Posted: July 01, 2009
Dave on film: Criminals and their audiences
Reviews of "Public Enemies" and Hitchcock's "Rear Window"By Dave Taylor
Surprisingly, while July 4th is a major holiday – it’s not a weekend that movie studios like to target. That means this week is rather light on cinematic releases, offering only two: “Public Enemies” and “Ice Age 3.” Of course, the powerhouse “Transformers” movie will continue its box office domination, no doubt, and a few others will garner audiences too, including the sophomoric success “The Hangover.”
This week, as a result, I¹ll talk about the new Johnny Depp movie “Public Enemies” but also go back in time a bit and take another look at one of my favorite movies, Alfred HItchcock's classic “Rear Window.”
From the first scene, the visual style of “Public Enemies” is set, and it's gorgeous. Director Michael Mann and cinematographer Dante Spinotti gave the film its sepia palette and a gritty, sporadically neo-realistic feel. Some scenes stood out as beautiful examples of the art of filmmaking, and coupled with a terrific musical score that featured period jazz, I think “Public Enemies” is one of the best produced films so far this year.
The film’s leads, Johnny Depp and Christian Bale, are two of the most popular leading men in Hollywood. Depp does splendidly in his role as Public Enemy No. 1 John Dillinger. Christian Bale doesn't do much at all with his role as FBI agent Melvin Purvis, however. That’s partially because he's just a stoic, unemotional actor, but also it’s the result of a weak script.
Without an understanding of the protagonist, we're left sympathizing with the bad guy, John Dillinger, who is portrayed in this film as the cliché gentleman thief. Twice we see him taking off his overcoat and draping it around a woman (one a hostage!); another time, while robbing a bank, he finds that a bank customer has dumped his money on the counter and says: "You can keep that money, sir, I'm here to take the bank's money, not yours".
I'm a big Depp fan, and I love the era and jazz, but the film is too long at 2 hours, 20 minutes. It's also a marathon of gun fights, all too infrequently punctuated with quieter scenes when heists are planned, or when Depp’s character woos the lovely Billie Frechette (played by Marion Cotillard). For all the film’s terrific cinematography, there's at least one shoot-out scene that's bewildering in its "flashing gun muzzle" style, and, as a whole, “Public Enemies” should have been cut down significantly.
I expect that “Public Enemies” will do very well at the box office and be another hit for Johnny Depp. It's a good film, it's enjoyable and it's lovely to look at and listen to. In a year or two, however, it'll be "that film Depp did between ‘Pirates’ and ‘Alice [in Wonderland]’" and "that film Bale made between superhero roles".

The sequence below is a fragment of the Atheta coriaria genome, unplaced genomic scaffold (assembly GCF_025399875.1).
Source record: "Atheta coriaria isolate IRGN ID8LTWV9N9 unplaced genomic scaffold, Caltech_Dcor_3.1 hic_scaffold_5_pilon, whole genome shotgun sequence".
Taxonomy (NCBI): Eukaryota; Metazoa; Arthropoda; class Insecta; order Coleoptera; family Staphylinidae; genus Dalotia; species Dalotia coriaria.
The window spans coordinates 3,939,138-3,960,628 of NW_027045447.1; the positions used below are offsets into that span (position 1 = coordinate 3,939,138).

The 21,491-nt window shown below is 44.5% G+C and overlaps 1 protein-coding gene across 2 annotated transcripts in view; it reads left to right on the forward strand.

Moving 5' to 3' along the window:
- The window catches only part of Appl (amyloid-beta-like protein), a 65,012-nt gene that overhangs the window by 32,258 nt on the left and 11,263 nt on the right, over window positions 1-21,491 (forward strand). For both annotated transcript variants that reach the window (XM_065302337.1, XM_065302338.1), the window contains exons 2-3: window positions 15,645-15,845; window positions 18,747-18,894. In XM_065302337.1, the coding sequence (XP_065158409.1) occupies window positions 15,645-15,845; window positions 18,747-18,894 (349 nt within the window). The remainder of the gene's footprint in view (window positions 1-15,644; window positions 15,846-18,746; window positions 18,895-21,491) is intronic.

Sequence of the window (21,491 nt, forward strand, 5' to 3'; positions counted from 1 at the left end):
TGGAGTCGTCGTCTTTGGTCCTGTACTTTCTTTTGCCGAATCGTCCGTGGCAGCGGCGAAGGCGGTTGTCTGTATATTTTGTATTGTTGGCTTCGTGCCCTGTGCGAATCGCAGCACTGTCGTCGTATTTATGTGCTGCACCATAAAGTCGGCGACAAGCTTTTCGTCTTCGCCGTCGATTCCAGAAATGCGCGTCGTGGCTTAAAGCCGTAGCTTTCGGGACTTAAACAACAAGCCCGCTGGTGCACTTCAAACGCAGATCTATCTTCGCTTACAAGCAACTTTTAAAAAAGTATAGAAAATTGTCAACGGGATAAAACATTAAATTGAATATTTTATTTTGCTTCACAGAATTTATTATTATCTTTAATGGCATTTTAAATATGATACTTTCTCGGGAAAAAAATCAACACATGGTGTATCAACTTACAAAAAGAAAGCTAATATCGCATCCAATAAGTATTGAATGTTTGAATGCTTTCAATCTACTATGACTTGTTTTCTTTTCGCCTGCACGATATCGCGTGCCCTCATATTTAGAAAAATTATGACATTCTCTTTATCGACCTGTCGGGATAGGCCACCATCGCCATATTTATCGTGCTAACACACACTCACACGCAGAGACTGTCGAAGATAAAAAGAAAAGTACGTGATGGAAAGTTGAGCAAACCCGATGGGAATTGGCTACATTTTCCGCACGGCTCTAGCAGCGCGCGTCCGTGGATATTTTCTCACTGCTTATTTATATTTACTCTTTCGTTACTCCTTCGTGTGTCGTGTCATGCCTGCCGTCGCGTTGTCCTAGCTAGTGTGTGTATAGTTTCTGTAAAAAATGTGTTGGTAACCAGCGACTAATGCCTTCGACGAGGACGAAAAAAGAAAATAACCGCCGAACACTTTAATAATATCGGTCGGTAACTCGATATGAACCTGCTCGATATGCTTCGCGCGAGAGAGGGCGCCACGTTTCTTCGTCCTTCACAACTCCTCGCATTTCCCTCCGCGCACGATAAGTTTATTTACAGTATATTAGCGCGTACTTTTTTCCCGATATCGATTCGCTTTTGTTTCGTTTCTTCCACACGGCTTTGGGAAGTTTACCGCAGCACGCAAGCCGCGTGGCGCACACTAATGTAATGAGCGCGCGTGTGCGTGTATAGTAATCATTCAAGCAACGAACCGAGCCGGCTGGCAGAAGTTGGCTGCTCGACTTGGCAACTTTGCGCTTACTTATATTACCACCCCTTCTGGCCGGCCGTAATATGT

There are many films that have been written about Hollywood, but none have done a better job of exploring the relationship between the film viewer and the film than the absolutely brilliant 1954 “Rear Window.”
The story has James Stewart (playing L.B. "Jeff" Jefferies) as a photo-journalist with his entire left leg in a cast, toe to hip, stuck for two, hot summer months in his Greenwich Village apartment. Day by day he sits, bored, watching his neighbors through his window with binoculars, including the barely clad ballet dancer Miss Torso, sad Miss Lonelyhearts, a songwriter and newlyweds.
More ominous, however, is Lars Thorwald (played perfectly by Raymond Burr) as the angry man across the courtyard who gets into fight after fight with his wife until she mysteriously vanishes. Did he finally get fed up and kill her? Did Jefferies witness a murder?
In “Rear Window,” Stewart plays both the armchair detective, the nosy neighbor and a surrogate for all of us sitting in the theater. He sneaks into the lives of the people up there on the big screen – the flickering shadows on the wall.
Of course, it doesn't hurt a bit that Grace Kelly (as media darling and cover girl Lisa Carol Fremont) is his fiancée and is an absolute vision of loveliness. In fact, the scene where we first see her is, in my mind, one of the most beautifully filmed moments in all of cinema. She's breathtakingly stunning, and director Alfred Hitchcock and cinematographer Robert Burks both know it. Film historians refer to that scene as the perfect example of "making love to an actress with the camera.”
When we watch a film, do we see what we think we see, or do we see what we want to see? Are films a peek behind the scenes of reality or are they their own reality?
As Jefferies' housekeeper Stella (as played by the great character actor Thelma Ritter) says early in the film: "Mr. Jefferies, we've become a race of Peeping Toms. What people ought to do is get outside their own house and look in for a change."
Dave Taylor has been watching movies for as long as he can remember. Along the way he’s become a nationally recognized expert on technology, an accomplished writer, and award-winning public speaker and blogger. You can find his film writing at www.DaveOnFilm.com and follow his film commentary on Twitter at @FilmBuzz or just email him at firstname.lastname@example.org.